With tons of apps out there today, it’s tough to sift through them all and pick out the winners. Fortunately I was tipped off to a new FREE app called Sight Reader which is, at the very least, a winner. Below are details from the developer as well as my thoughts. Unfortunately, the app is currently for iPhone users, but the developer tells me that an Android app is in the making.
A new company called byte3 has launched their innovative approach to aid in the development of one’s note reading abilities. They launched with support for seven instruments (Piano, Guitar, Flute, Trumpet, Violin, Viola, Cello) with more promised on the way. So what does it do? How does it help you? Why is it any better than the thousands of books out there that also promise to help with sight reading? Let’s look at Sight Reader to see what they have in store.
The first thing that happens when you open Sight Reader is that it tells you to choose your instrument or view the help tutorial. Right off the bat, multi instrument support seems intriguing and sets it apart from most books and apps out there. This is a good feature for teachers who teach multiple instruments. The app offers several categories, which are broken down into concepts like Rhythm Only, Notes Only, Intervals, Flashcards and a host of others. Like a bodybuilder might need to focus on one aspect of their body, Sight Reader allows the user to hone in on trouble areas (Rhythm Only anyone?) and read material solely focusing on that concept.
For example the Rhythm Only category boasts 10 levels of increasingly difficult rhythms. Level 1 is exclusively whole and half notes and rests. By the time you are at level 10, you have any number of rhythms including triplets and dotted notes up to 16ths. Best of all, every time you choose one of these exercises, it’s completely different. You’ll never read the same music twice. Oh and by the way, it listens to everything you play and gives you feedback on which notes/rests you played correct or incorrect. That’s right – it knows what you played vs what you read and tells you quite honestly how well you did.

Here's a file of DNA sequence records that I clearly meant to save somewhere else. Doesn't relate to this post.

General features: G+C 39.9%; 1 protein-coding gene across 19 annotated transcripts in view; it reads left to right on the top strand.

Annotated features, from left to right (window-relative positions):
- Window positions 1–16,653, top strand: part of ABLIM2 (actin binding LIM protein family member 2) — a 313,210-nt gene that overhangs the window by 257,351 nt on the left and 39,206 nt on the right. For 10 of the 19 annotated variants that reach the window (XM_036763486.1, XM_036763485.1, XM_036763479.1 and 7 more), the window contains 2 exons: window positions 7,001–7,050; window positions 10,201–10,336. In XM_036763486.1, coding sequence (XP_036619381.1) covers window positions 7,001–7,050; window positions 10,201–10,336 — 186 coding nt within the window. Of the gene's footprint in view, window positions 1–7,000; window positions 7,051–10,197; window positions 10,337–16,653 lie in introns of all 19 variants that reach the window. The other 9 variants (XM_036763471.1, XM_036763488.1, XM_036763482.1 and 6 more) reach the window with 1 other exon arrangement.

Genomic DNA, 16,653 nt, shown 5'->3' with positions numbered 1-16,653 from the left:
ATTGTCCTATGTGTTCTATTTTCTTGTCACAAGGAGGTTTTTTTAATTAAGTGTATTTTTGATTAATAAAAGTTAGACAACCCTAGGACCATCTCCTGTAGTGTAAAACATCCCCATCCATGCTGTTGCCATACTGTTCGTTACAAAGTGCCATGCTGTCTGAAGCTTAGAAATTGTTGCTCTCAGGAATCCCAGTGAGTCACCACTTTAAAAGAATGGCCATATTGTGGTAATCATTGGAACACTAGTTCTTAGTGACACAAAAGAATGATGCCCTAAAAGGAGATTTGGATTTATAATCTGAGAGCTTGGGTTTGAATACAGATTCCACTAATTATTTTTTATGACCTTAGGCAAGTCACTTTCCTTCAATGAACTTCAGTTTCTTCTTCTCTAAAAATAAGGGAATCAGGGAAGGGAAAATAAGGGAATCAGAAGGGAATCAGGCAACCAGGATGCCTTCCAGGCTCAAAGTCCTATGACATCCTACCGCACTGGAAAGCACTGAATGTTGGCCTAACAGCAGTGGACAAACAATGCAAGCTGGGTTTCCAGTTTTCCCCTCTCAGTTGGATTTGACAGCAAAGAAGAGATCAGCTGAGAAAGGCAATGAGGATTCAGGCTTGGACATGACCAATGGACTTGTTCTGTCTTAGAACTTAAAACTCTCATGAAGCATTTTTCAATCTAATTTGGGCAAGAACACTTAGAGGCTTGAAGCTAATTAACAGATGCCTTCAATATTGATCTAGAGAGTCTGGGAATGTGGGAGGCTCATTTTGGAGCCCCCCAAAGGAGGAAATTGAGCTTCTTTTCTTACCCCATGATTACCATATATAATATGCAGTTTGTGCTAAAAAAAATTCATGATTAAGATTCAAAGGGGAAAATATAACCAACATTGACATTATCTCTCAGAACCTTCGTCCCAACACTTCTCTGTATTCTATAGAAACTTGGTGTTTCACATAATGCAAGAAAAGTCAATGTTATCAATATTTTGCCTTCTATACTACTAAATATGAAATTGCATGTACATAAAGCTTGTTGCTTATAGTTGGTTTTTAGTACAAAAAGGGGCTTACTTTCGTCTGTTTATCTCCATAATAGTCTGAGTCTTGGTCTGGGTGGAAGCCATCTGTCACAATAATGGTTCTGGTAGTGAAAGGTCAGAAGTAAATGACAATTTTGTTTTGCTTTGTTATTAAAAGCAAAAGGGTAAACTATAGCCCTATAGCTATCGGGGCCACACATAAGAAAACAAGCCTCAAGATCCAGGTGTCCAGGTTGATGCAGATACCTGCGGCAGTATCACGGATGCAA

Perhaps my favorite category is Flashcards, which is the modern technology version of a deck of musical flashcards. Students can now practice their note recognition by themselves. There are plenty of “flashcard” apps out there, but they train your eyes and your brain only, not your hands on your instrument. So much of sight reading is hand-eye coordination and being able to play your own instrument is a huge advantage over the other flashcard apps.
The settings menu allows you to change the key, the tempo, and the length of each exercise. Advanced readers can practice reading atonal 16th notes at 180 BPM while beginning readers can practice whole notes in the key of C at 60 BPM. And this is all just part of the $0.99 “Notes Only” category.
Really there’s a lot of reading material within and with more content and instruments coming in the near future, Sight Reader seems like a great tool for any teacher or student who wants to hone in on sight reading and have unlimited exercises and a powerful feedback system at their fingertips. You can learn more about Sight Reader from their website at http://www.byte3.com